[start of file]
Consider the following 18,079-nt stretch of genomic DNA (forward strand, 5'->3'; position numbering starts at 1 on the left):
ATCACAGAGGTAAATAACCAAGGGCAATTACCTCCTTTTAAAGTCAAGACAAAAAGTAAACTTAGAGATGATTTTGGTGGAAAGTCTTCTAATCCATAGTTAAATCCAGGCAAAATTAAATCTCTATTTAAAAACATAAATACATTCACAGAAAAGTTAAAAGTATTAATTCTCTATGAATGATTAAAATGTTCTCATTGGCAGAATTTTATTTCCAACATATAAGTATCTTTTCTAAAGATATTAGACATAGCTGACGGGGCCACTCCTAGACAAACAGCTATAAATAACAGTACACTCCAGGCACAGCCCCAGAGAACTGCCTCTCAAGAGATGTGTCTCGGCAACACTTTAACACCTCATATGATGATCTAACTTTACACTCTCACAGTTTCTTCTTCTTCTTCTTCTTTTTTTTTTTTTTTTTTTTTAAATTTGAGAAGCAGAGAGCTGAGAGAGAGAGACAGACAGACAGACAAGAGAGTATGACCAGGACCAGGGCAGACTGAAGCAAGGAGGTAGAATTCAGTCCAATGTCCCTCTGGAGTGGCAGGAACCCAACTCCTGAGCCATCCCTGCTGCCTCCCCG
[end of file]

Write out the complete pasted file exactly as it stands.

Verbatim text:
Consider the following 18,079-nt stretch of genomic DNA (forward strand, 5'->3'; position numbering starts at 1 on the left):
ATCACAGAGGTAAATAACCAAGGGCAATTACCTCCTTTTAAAGTCAAGACAAAAAGTAAACTTAGAGATGATTTTGGTGGAAAGTCTTCTAATCCATAGTTAAATCCAGGCAAAATTAAATCTCTATTTAAAAACATAAATACATTCACAGAAAAGTTAAAAGTATTAATTCTCTATGAATGATTAAAATGTTCTCATTGGCAGAATTTTATTTCCAACATATAAGTATCTTTTCTAAAGATATTAGACATAGCTGACGGGGCCACTCCTAGACAAACAGCTATAAATAACAGTACACTCCAGGCACAGCCCCAGAGAACTGCCTCTCAAGAGATGTGTCTCGGCAACACTTTAACACCTCATATGATGATCTAACTTTACACTCTCACAGTTTCTTCTTCTTCTTCTTCTTTTTTTTTTTTTTTTTTTTTAAATTTGAGAAGCAGAGAGCTGAGAGAGAGAGACAGACAGACAGACAAGAGAGTATGACCAGGACCAGGGCAGACTGAAGCAAGGAGGTAGAATTCAGTCCAATGTCCCTCTGGAGTGGCAGGAACCCAACTCCTGAGCCATCCCTGCTGCCTCCCCG